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Letters
October 26, 1998
Terrell Davis's mother should be the holder of his Super Bowl MVP trophy.—Jeff Martinez, Pueblo, Colo.
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October 26, 1998

Letters

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Terrell Davis's mother should be the holder of his Super Bowl MVP trophy.
—Jeff Martinez, Pueblo, Colo.

Object Lesson
I just finished reading Leigh Montville's excellent article on Denver's Terrell Davis (Mama's Boy, Sept. 28). I find myself torn; I don't know whether to cry or applaud. God help us when the Kateree Davises of die world are no longer around to pick up the broken pieces of so many urban families.
Todd Hyde, Phoenix

Though I'm only 15, I'm able to see that Davis is not just an extraordinary athlete but an extraordinary person, too. He worked hard and fought hard to get where he is today, and it brightens my life to hear stories such as his.
Emily Petrosie
Jackson, N.J.

When Davis says an abusive father made him what he is today, a Super Bowl MVP, it sends the message that cruelty to children is not only acceptable but also can benefit them. How can a man who fires bullets over the heads of his children be said to love them? Shooting at your children isn't tough love, it's child abuse.
Matt Larson
Morris, Minn.

As a fan of University of Georgia athletics, I'm growing weary of the football program being slammed each time Terrell Davis is mentioned in your magazine. Davis led the Bulldogs in rushing his final two years. For Davis to say that coach Ray Goff hindered his career isn't true.
David Bell, Loganville, Ga.

Flo-Jo
I'm as sorry as any track and field fan about Florence Griffith Joyner's unexpected death, but I disagree with your call to "let the whispers fall silent" (LEADING OFF, Sept. 28). If performance-enhancing drugs had something to do with Griffith Joyner's heart seizure, that fact should be shouted, not whispered. Maybe the shouting will wake up those who abuse-drugs, and Griffith Joyner's death won't have been a total waste.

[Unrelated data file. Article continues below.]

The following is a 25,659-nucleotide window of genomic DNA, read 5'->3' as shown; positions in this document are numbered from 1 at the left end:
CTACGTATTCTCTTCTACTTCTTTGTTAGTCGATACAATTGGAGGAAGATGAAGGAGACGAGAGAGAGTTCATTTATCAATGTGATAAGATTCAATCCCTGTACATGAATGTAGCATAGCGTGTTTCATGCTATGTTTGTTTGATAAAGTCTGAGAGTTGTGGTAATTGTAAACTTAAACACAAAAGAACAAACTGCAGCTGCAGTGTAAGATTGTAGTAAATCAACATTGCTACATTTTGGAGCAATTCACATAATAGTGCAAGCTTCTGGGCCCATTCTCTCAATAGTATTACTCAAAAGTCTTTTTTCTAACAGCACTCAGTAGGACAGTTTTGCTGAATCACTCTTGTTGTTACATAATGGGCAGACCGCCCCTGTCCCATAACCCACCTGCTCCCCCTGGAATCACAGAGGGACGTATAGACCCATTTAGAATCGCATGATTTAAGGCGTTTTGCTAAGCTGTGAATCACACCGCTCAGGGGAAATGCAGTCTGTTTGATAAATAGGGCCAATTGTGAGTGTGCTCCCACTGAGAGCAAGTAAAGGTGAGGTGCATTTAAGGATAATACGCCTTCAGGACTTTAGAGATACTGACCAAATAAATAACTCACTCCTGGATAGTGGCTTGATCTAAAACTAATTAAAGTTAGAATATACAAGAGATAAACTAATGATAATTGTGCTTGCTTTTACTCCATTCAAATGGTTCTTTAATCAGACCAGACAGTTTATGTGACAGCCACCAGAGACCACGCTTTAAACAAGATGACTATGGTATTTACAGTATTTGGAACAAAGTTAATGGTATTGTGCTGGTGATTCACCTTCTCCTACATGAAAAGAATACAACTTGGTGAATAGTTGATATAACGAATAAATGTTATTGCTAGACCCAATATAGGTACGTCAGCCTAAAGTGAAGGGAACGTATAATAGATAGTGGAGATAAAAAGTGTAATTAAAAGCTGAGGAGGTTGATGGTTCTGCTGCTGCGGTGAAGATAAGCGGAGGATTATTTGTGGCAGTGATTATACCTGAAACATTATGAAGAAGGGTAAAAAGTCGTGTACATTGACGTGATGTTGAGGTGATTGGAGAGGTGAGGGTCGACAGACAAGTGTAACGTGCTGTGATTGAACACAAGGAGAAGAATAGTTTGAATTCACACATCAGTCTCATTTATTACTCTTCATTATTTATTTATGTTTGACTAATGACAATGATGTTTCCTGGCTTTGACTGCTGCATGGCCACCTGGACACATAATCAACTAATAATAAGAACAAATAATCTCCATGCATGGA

David Ozeroff, San Diego

That a seven-year-old child has to grow up without a mother is exactly why questions should continue to be asked about Flo-Jo and the possible abuse of performance-enhancing drugs.
Barb Gorman, Newmarket, Ont.

All Good Things Must End
I have to disagree with your statement that Cal Ripken Jr. ended The Streak because he had one of the worst seasons by any third baseman this year (LEADING OFF, Sept. 28). I would not call a batting average in the .270s, 163 hits (the most by any third baseman in the American League), 14 home runs and 61 RBIs all that bad. Cal ended The Streak because too much attention was being paid to it and not enough to the team.
Sylvia Taylor, Westminster, Md.

As We Were Saying...
In describing last year's stellar performance by Tennessee running back Jamal Lewis, Tim Layden noted that Lewis had been a "true freshman" {Starlit Night, Sept. 28). What an unhappy coincidence that in the SCORECARD section of the same issue, the editors include in the Wish List an item calling for college football broadcasters to drop that term.
Matt Dobbins, Houston

Groundskeepers
As a longtime subscriber to SI and fan of Gary Smith, I found the Sept. 21 issue to be indeed special. His first two offerings (The Race Is On and The Mother of All Pearls) were superb, as usual. However, with his article on the Bossards (Diamond Cutters), Smith truly shows his boundless talents. He made a story on groundskeeping—in essence, making and watching grass grow—fun and interesting.
Michael A. Perricone, Copiague, N.Y.

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